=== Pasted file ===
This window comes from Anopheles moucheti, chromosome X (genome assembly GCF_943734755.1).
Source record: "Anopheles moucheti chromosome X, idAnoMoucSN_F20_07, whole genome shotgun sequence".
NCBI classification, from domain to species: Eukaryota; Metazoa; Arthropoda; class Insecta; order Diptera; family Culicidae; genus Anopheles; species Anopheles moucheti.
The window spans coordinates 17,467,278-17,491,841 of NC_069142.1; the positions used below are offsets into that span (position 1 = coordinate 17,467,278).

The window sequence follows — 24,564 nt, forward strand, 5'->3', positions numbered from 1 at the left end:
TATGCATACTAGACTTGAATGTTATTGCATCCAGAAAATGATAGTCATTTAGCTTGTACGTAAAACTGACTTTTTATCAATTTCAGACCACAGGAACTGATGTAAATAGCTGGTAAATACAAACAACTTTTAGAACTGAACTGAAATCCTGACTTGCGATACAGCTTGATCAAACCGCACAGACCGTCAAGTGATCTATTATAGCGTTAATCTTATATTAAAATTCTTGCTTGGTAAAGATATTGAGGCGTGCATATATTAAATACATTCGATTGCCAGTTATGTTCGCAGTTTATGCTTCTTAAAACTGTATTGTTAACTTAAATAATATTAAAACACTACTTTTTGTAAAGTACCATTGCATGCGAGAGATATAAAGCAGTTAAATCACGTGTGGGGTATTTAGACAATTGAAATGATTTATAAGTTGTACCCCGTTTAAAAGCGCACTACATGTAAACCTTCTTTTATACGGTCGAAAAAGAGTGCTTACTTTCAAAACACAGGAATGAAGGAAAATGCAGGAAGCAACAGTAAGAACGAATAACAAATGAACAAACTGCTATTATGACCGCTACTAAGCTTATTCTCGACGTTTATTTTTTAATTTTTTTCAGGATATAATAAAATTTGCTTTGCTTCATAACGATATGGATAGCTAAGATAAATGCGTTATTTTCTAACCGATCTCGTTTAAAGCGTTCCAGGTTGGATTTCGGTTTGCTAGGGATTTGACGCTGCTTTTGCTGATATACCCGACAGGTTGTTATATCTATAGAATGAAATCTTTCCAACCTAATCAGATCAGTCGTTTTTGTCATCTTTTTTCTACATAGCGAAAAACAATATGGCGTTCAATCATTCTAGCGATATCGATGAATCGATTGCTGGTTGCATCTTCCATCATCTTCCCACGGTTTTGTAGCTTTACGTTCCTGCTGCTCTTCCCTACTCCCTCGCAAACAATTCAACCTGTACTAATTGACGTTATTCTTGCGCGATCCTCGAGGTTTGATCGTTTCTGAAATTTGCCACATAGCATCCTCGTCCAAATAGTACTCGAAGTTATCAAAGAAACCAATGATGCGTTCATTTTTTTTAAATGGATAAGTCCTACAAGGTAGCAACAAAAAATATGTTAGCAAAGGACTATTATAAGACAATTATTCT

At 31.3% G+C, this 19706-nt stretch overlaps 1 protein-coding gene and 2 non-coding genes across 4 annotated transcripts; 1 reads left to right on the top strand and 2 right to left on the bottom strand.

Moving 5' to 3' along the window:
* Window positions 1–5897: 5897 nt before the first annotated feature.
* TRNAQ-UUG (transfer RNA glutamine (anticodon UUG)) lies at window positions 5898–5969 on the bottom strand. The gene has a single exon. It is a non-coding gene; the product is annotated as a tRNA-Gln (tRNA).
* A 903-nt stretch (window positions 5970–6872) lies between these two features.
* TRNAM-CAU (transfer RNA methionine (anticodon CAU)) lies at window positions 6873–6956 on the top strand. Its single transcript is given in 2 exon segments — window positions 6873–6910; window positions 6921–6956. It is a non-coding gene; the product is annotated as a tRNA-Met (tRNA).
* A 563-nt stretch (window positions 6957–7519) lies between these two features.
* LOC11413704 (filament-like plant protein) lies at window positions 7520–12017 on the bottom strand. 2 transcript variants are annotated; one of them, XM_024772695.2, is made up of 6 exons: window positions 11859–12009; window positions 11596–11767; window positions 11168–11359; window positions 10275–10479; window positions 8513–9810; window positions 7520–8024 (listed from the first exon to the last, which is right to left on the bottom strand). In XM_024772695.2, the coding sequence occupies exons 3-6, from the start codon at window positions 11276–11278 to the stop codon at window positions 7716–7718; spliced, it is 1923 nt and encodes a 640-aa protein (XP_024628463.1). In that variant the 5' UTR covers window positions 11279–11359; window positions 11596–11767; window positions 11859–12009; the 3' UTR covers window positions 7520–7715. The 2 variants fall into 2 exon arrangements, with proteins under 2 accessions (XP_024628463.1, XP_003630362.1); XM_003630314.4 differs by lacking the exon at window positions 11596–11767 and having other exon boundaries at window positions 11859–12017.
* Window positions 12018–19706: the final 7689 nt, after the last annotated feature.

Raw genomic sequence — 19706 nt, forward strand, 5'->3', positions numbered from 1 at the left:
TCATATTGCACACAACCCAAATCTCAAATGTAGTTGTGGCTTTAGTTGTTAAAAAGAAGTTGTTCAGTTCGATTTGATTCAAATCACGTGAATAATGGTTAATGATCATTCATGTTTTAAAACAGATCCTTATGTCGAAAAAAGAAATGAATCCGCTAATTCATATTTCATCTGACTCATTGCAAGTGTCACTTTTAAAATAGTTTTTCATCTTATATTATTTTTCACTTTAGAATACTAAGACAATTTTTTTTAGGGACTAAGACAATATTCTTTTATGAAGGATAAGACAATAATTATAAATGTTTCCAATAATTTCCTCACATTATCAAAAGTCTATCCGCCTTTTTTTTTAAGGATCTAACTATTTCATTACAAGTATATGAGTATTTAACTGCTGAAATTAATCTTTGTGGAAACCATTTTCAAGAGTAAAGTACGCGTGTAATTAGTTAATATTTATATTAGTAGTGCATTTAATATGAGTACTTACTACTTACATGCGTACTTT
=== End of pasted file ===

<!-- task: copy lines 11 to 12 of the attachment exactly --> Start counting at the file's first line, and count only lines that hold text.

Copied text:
* A 903-nt stretch (window positions 5970–6872) lies between these two features.
* TRNAM-CAU (transfer RNA methionine (anticodon CAU)) lies at window positions 6873–6956 on the top strand. Its single transcript is given in 2 exon segments — window positions 6873–6910; window positions 6921–6956. It is a non-coding gene; the product is annotated as a tRNA-Met (tRNA).